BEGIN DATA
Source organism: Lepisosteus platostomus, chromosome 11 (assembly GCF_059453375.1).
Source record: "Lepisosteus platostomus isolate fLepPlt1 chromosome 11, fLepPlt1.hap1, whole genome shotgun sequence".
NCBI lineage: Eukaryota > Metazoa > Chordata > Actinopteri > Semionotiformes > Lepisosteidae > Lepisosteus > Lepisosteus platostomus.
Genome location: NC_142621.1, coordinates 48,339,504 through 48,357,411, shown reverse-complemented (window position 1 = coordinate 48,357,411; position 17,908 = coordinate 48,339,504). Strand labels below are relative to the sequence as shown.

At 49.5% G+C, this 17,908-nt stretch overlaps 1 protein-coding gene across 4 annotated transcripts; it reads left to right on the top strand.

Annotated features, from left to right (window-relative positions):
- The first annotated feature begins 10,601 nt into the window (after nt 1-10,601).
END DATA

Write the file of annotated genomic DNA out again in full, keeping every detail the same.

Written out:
Source organism: Lepisosteus platostomus, chromosome 11 (assembly GCF_059453375.1).
Source record: "Lepisosteus platostomus isolate fLepPlt1 chromosome 11, fLepPlt1.hap1, whole genome shotgun sequence".
NCBI lineage: Eukaryota > Metazoa > Chordata > Actinopteri > Semionotiformes > Lepisosteidae > Lepisosteus > Lepisosteus platostomus.
Genome location: NC_142621.1, coordinates 48,339,504 through 48,357,411, shown reverse-complemented (window position 1 = coordinate 48,357,411; position 17,908 = coordinate 48,339,504). Strand labels below are relative to the sequence as shown.

At 49.5% G+C, this 17,908-nt stretch overlaps 1 protein-coding gene across 4 annotated transcripts; it reads left to right on the top strand.

Annotated features, from left to right (window-relative positions):
- The first annotated feature begins 10,601 nt into the window (after nt 1-10,601).